5 Things You Should be Aware of Before Building a Smart Home

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Here are a few key ideas that, I believe, everyone who’s new to smart home technologies should know.

I love the idea of a smart home and all the technologies appearing every day, but I often see that people do not clearly understand what it actually means and how to make the best use of it. So here are a few key ideas that, I believe, everyone who’s new to smart home technologies should know.

5 Things You Should Be Aware of Before Building a Smart Home

1. Not all electronically advanced devices are actually ‘smart’ yet.

What devices are classified as ‘smart’? Usually, its bulbs, plugs, sensors, door bells, etc. Their functionality allows setting them to perform specific scenarios or be controlled via a smartphone.

Thus, you can use a set of the above-mentioned devices to let your home get heated up right before you arrive from your work, or turn on the music and lights in the morning once you wake up. In the end, you do less to enjoy your life more.

So a ‘smart’ device allows you to automate your routine, let you control it via your phone and help you avoid doing some usual physical actions like finding the light switch at night or setting the thermostat even if you’re far away.

However, that’s not the case with most kitchen appliances. For instance, you may have already heard about the so-called ‘smart’ fridges or ovens. While they can help you order food supplies online or simplify some cooking processes, they will never put the food on the shelves or cook it for you.

Also, as of 2017, you still can’t make your kitchen appliances a part of your smart home infrastructure and teach them to perform scenarios involving few devices (for instance, a motion sensor could turn on your dishwasher when you go to sleep after 9pm). So while they might provide additional functionality, they can’t yet be called ‘smart’.

In the future, with technologies constantly evolving, the situation can change, however.

2. Make sure your phone is protected

Most smart devices now allow being controlled with your smartphone. You can get the data about humidity and CO2 levels at your home from internet-enabled sensors, change the color of the bulb or teach your thermostat to variate the desired temperature throughout the day.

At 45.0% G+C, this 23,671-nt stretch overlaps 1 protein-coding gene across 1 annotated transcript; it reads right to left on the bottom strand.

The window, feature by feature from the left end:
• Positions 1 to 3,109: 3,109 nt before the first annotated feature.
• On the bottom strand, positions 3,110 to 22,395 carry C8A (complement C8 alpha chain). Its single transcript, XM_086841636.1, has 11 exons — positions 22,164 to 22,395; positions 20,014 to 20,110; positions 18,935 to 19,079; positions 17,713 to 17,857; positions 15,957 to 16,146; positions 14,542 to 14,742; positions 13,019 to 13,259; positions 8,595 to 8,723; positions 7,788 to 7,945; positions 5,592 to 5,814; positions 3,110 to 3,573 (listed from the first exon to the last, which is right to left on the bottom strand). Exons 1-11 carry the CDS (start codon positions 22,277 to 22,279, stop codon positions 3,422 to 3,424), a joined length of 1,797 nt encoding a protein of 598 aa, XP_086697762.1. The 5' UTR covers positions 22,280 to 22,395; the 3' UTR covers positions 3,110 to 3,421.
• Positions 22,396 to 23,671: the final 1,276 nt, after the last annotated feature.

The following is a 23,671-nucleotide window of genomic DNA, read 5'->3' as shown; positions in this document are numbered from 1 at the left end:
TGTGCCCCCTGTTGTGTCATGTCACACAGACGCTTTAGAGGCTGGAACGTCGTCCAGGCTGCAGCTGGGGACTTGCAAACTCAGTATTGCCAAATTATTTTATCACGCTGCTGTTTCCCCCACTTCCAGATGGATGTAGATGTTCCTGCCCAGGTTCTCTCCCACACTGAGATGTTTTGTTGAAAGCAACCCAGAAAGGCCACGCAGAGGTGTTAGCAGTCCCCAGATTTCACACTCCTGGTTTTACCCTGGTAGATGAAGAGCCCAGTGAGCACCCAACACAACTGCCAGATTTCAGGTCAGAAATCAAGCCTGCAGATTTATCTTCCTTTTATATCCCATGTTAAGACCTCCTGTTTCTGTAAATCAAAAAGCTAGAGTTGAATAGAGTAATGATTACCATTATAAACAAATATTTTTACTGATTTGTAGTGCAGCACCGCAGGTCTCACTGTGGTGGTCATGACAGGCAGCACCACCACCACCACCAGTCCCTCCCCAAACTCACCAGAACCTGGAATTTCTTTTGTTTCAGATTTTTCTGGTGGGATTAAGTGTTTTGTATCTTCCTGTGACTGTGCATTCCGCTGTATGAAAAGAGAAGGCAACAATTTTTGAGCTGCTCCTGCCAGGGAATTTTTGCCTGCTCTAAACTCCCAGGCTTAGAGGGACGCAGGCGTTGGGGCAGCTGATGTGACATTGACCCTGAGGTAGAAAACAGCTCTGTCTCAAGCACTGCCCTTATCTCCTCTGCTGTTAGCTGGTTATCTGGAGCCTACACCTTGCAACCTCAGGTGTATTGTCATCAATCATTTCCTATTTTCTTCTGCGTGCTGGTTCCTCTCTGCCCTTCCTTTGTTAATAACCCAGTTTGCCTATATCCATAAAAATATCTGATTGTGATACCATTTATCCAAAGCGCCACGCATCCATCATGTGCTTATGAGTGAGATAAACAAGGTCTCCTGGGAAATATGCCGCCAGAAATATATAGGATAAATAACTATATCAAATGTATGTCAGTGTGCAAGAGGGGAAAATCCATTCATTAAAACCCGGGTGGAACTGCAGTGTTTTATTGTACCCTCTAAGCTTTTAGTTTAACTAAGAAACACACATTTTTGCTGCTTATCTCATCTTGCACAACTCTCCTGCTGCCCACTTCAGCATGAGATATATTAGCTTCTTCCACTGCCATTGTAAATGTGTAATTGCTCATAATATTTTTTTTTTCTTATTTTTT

Thus, your smartphone becomes one of the keys to your home and home network, and since you carry it everywhere, it’s great to make sure you keep it safe and protected from any culprits. Here are a couple things I believe you should consider:

a. Backups

Sometimes our phones get broken, lost or stolen, and the best way to make the transition to a new phone seamless is to make advantage of your backups. Thus, make backups of your contacts, app settings etc regularly. All mobile operating systems provide plenty of built in and third-party tools for backing up your data, so it’s not a problem nowadays.

b. Strengthen your passwords.

Make sure to use various symbols, uppercase and lowercase letters and numbers whenever possible. If you have a lock-screen pattern or an access code, make it harder for strangers close to you in the crowd or transport to remember it.

c. Know your data.

Learn what kind of data you store on your phone and if you want to have it additionally secured encrypted from third-parties. For instance, imagine an evil-doer got access to your phone. Will they be able to recover GPS data from your photos and find out where you live? Or discover the videos you would not want to get public that can be used to blackmail you?

d. Install updates.

Install OS and app updates as soon as they are released to make your phone is up-to-date in terms and don’t have any well-known security holes.